LAFAYETTE, La. — The Lafayette City and Parish Councils met Wednesday evening to discuss CARES funding, new sidewalks and pay increases for employees.
First on the agenda was a city ordinance that would create a new fund named Police & Fire Sustainability and Resiliency (Fund 278) to support and fund cost of living adjustments for the Lafayette Police and Lafayette Fire Departments.
Council members approved the ordinance unanimously, and also approved a transfer of $10,000,000 out of the city's general fund from the proceeds of the CARES Act reimbursements that the city received.
The new fire and police fund will not deplete the city's general fund, but will contain reimbursed funds from the federal government through the CARES Act.
According to Lafayette Mayor-President Josh Guillory, Lafayette hasn't yet received the more than $13 million it was approved for through the CARES Act, but the ordinance is in anticipation of that money coming in.
LCG Chief Financial Officer Lorrie Toups said the fund should last around four years, and added that the fund "shows good fiscal responsibility."
Any withdrawal from the fund must be approved by the council.
The councils also approved a joint council ordinance to amend the FY 20-21 operating budget to account for anticipated CARES Act funding.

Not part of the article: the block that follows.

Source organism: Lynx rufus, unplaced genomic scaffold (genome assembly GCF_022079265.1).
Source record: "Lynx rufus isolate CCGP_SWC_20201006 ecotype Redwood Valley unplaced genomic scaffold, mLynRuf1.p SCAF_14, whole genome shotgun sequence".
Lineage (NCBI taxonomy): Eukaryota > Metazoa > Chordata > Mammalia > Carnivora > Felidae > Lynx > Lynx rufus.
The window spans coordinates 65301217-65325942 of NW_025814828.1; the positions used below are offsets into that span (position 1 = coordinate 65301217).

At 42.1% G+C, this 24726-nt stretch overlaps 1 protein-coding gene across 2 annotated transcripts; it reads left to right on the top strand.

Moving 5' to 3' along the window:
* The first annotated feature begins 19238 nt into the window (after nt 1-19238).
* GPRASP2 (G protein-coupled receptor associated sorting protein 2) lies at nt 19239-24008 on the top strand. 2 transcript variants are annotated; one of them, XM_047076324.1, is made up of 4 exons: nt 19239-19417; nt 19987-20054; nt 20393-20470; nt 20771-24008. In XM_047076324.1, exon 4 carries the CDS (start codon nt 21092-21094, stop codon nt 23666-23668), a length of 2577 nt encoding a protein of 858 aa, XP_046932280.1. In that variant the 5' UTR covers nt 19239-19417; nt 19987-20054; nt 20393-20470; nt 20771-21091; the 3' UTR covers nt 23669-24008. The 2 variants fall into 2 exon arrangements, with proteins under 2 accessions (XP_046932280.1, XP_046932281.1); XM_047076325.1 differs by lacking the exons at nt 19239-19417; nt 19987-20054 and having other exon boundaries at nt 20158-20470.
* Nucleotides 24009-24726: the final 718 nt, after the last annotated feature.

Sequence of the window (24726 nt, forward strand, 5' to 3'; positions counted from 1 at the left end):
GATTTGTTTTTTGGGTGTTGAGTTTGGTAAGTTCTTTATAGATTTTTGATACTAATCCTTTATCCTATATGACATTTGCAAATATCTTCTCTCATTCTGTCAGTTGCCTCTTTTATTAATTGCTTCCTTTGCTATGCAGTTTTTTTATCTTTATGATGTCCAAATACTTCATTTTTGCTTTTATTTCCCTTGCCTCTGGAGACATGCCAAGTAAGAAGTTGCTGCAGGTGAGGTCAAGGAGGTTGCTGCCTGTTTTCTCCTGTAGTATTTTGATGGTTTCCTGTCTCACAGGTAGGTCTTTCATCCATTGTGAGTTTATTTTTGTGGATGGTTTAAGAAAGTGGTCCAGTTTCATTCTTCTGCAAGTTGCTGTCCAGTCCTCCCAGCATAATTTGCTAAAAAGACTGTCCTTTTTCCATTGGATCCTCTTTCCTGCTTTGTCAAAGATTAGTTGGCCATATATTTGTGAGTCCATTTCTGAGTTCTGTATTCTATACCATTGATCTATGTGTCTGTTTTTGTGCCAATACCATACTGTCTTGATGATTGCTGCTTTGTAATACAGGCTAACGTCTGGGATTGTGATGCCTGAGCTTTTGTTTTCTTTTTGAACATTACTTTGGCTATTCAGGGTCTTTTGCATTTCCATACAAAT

LCG applied and was approved for CARES Act funding in the amount of $13,851,870.72. These funds will reimburse $13,844,126.61 in expenses incurred by LCG and $7,744.11 in expenses incurred by the Lafayette City Court to respond to the COVID-19 pandemic.
Council members unanimously approved a 2% pay increase for all full-time classified and unclassified employees, as well as eligible employees and officials.
Councilmembers Nanett Cook and Liz Hebert requested an amendment to exclude elected officials and employees of the Mayor-President's office who received an increase through the recent budget process.
The city council approved the use of around $600,000 to construct new sidewalks along 6th Street and near Northside High School.
Planning Manager Kathy Gilbert explained that the project's cost accounts for possible drainage or other issues that may come up because there have never been sidewalks in that area.
Sidewalks will also be constructed along South College Road, between Johnston and Horseshoe Streets, an area Councilman Andy Naquin called "not very safe" due to the lack of sidewalks.
The cost for that project should be around $772,000.
Watch the full meetings below:
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